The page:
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Saturday, July 1, 2000

Deployable Flight Incident Recorders: Avoiding, Not Just Surviving, a Crash

A Canadian firm has come up with a combination FDR/CVR/ELT for the U.S. military. It offers unique survivability and is now available for commercial applications.

Robert Austin

For rescue forces in search of a downed airliner, signals from an emergency locator transmitter (ELT) can help save lives. For air accident investigators, memories in flight data and cockpit voice recorders (FDRs and CVRs) help reconstruct tragic events.

Yet while ELTs, FDRs and CVRs on today’s commercial transports are designed to survive the impact and fire of a crash, protected solid-state memories have been lost. Moreover, there are no guarantees that locator beacons will work and that recorder memories will be recovered from the deep ocean.

The answer to these possible problems may be the deployable flight incident recorder (DFIR). Separating from the airframe in a crash, the DFIR can save lives, time and money. It provides rescue teams with an efficient means of finding survivors, and can provide air safety officials with answers more quickly.

The latest-generation DFIRs made by DRS Flight Safety and Communications for U.S. Air Force transport aircraft offer a comparable device, which is ready for civil certification and integrated avionics systems, and aimed at designers of new commercial aircraft.

A Flush Mount

DRS’ beacons and DFIRs have flown on military jets, turboprops and helicopters for more than 30 years. The EH-101 Cormorant and other military and civil helicopters fly with a lightweight EAS-3000 combination beacon/recorder. The U.S. Navy’s F-18 supersonic fighter uses a high-performance DFIR, and the U.S. Air Force recently ordered the next-generation DFIR 2100 for installation on up to 35 Boeing RC-135 electronic reconnaissance aircraft derived from the commercial Boeing 707.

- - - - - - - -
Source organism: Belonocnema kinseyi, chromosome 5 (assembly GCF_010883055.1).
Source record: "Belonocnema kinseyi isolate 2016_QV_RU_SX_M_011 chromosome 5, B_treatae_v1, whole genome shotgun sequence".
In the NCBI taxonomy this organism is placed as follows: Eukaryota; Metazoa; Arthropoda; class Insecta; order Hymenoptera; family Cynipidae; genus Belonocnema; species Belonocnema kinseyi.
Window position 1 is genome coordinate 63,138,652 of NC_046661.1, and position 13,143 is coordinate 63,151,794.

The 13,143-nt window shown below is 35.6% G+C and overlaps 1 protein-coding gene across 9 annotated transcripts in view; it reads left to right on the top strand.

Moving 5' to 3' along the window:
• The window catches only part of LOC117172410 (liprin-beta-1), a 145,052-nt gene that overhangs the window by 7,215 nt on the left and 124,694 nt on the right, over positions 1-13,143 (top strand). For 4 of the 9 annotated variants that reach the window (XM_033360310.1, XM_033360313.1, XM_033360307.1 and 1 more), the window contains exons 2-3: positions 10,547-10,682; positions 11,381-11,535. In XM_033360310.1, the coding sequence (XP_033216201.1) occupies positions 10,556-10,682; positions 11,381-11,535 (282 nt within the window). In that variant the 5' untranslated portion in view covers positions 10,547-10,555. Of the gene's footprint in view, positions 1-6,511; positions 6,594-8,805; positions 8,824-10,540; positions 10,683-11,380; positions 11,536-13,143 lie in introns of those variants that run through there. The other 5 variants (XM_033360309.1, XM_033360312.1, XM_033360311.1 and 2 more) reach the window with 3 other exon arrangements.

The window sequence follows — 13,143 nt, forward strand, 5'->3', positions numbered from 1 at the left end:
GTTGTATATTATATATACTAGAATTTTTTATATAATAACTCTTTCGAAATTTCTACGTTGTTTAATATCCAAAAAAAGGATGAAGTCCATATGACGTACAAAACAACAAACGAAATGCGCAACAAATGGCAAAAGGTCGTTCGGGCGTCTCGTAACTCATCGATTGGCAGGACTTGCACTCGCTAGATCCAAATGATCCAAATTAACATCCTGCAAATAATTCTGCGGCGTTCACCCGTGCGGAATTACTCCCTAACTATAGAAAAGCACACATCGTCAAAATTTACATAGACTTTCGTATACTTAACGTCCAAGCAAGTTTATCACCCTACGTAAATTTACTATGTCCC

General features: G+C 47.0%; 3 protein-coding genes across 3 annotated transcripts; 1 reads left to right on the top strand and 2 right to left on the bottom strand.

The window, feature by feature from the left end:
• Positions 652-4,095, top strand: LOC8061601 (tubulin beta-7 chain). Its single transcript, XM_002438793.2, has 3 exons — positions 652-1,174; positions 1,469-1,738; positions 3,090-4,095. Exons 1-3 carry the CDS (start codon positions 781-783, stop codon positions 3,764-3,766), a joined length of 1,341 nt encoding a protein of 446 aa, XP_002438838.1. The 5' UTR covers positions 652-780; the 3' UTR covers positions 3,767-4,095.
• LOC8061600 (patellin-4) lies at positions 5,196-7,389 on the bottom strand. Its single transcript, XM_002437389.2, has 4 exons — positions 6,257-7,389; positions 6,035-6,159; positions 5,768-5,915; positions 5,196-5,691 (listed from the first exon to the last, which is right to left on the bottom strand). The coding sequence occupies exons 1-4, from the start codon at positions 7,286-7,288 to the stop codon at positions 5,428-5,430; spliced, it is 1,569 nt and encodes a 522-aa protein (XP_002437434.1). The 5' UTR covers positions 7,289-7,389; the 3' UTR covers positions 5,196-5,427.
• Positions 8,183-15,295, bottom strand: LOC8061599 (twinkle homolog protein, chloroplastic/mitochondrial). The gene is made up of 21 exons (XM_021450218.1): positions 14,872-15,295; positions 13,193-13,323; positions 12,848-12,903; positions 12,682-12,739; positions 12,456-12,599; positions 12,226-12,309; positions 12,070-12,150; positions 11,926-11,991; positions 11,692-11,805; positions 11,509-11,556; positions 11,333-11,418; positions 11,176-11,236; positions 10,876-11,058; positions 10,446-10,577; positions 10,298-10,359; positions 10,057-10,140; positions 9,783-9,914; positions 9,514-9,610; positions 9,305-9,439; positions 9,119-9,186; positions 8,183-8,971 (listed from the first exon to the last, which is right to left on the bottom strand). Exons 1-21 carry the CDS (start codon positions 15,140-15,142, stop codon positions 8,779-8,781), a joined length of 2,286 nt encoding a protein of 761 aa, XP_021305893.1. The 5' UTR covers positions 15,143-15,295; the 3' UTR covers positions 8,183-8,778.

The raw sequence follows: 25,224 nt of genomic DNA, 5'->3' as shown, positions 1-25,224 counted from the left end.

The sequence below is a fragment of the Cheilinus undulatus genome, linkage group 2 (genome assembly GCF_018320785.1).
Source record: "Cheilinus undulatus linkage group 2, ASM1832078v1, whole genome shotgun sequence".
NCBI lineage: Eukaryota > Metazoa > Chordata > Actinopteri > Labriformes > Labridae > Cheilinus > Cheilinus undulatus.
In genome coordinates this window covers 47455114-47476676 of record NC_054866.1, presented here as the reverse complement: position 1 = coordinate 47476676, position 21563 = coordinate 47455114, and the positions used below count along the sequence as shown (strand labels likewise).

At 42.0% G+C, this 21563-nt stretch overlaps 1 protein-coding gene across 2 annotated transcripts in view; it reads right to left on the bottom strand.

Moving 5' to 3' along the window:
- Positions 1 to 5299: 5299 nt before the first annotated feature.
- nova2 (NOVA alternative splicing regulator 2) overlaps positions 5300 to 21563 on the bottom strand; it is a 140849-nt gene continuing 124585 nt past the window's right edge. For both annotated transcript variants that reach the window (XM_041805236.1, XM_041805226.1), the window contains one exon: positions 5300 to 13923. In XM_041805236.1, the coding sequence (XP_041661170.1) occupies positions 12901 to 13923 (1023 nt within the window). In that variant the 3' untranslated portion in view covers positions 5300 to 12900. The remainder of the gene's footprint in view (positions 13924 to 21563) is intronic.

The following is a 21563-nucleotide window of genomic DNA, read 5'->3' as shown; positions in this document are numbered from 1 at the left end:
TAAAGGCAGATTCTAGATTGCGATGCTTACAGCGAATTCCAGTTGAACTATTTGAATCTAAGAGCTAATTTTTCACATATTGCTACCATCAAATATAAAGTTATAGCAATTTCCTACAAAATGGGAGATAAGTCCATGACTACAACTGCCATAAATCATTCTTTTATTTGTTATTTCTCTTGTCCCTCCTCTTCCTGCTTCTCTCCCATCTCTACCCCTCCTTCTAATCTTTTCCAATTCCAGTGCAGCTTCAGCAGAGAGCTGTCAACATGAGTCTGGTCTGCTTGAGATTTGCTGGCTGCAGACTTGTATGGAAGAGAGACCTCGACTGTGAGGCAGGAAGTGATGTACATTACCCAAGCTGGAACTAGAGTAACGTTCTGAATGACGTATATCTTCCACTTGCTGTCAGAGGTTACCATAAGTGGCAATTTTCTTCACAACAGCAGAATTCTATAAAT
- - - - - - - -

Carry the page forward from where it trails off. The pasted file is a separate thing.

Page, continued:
Like the deployable recorders flying on Boeing E-3s, E-4s and other large military aircraft, the DFIR 2100 with its integrated ELT will be faired flush into the RC-135’s vertical fin. It imposes no drag penalty and weighs less than a suite with discrete FDR, CVR and ELT boxes.

In a crash on land, an automatically released airfoil carries the locating transmitter and solid-state recorder memory 100 feet (30.5 meters) or more to clear a possible fireball. At sea, the deployed locator and memory float indefinitely. They transmit satellite-compatible signals for recovery.

Based on recommendations from the International Civil Aviation Organization (ICAO) and National Transportation Safety Board (NTSB), the Federal Aviation Administration (FAA) plans to require all commercial transports built after Jan. 1, 2003, to carry two combination CVR/FDRs, rather than separate voice-only and data-only recorders. To improve the survivability of the digital memory, one "combi" must be located close to the cockpit and the other near the tail. In a dual-recorder suite, a deployable package in the tail could maximize not only the survivability, but the recoverability of precious data.

Finding the Boxes

Current FAA requirements call for recorder data media to survive accelerations to 3,400 G for 6.5 milliseconds and temperatures to 1,100� C for 30 minutes. Crash survivable memory units generally are protected by titanium boxes 1/8-inch (3.18-mm) thick, and solid-state memory is replacing fragile tape.

Tough as they are, CVRs and FDRs on commercial aircraft are not invulnerable. Digital flight data recorders were destroyed, for example, when a Lauda Air Boeing 767 crashed near Bangkok in 1991, and when an Air Inter Airbus A320 crashed at Mount Sainte Odile in 1992.

Even when they survive a water crash with their acoustic "pingers" intact and attached, fixed CVRs and FDRs can be lost at sea. Despite relatively shallow water, data recovery from the ocean floor in recent crashes has taken four, five or more days.